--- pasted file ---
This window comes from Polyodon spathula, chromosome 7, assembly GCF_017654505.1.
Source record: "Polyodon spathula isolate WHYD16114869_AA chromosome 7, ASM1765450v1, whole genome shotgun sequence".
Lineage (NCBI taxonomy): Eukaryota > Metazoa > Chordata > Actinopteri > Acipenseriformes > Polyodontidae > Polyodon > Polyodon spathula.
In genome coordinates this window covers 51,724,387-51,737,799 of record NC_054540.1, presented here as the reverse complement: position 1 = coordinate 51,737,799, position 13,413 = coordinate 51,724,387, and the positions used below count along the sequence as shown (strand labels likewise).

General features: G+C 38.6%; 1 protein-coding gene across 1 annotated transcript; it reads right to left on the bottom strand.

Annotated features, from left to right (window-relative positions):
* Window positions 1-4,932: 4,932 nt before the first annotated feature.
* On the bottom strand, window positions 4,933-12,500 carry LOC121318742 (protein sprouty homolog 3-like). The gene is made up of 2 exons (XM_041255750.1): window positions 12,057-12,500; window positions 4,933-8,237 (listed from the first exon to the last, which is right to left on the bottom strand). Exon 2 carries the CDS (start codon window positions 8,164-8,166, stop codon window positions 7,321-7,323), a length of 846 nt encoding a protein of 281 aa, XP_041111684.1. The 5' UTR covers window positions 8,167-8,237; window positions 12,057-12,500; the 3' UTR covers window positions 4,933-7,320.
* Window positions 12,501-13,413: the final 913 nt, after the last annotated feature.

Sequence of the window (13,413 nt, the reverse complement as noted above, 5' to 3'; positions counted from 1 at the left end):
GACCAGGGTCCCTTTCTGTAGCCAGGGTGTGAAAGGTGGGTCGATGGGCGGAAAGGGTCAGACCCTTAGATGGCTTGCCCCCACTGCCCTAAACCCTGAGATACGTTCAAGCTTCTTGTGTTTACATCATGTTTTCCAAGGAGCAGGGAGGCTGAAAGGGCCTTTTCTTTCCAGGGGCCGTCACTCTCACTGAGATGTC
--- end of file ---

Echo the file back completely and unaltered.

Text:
This window comes from Polyodon spathula, chromosome 7, assembly GCF_017654505.1.
Source record: "Polyodon spathula isolate WHYD16114869_AA chromosome 7, ASM1765450v1, whole genome shotgun sequence".
Lineage (NCBI taxonomy): Eukaryota > Metazoa > Chordata > Actinopteri > Acipenseriformes > Polyodontidae > Polyodon > Polyodon spathula.
In genome coordinates this window covers 51,724,387-51,737,799 of record NC_054540.1, presented here as the reverse complement: position 1 = coordinate 51,737,799, position 13,413 = coordinate 51,724,387, and the positions used below count along the sequence as shown (strand labels likewise).

General features: G+C 38.6%; 1 protein-coding gene across 1 annotated transcript; it reads right to left on the bottom strand.

Annotated features, from left to right (window-relative positions):
* Window positions 1-4,932: 4,932 nt before the first annotated feature.
* On the bottom strand, window positions 4,933-12,500 carry LOC121318742 (protein sprouty homolog 3-like). The gene is made up of 2 exons (XM_041255750.1): window positions 12,057-12,500; window positions 4,933-8,237 (listed from the first exon to the last, which is right to left on the bottom strand). Exon 2 carries the CDS (start codon window positions 8,164-8,166, stop codon window positions 7,321-7,323), a length of 846 nt encoding a protein of 281 aa, XP_041111684.1. The 5' UTR covers window positions 8,167-8,237; window positions 12,057-12,500; the 3' UTR covers window positions 4,933-7,320.
* Window positions 12,501-13,413: the final 913 nt, after the last annotated feature.

Sequence of the window (13,413 nt, the reverse complement as noted above, 5' to 3'; positions counted from 1 at the left end):
GACCAGGGTCCCTTTCTGTAGCCAGGGTGTGAAAGGTGGGTCGATGGGCGGAAAGGGTCAGACCCTTAGATGGCTTGCCCCCACTGCCCTAAACCCTGAGATACGTTCAAGCTTCTTGTGTTTACATCATGTTTTCCAAGGAGCAGGGAGGCTGAAAGGGCCTTTTCTTTCCAGGGGCCGTCACTCTCACTGAGATGTC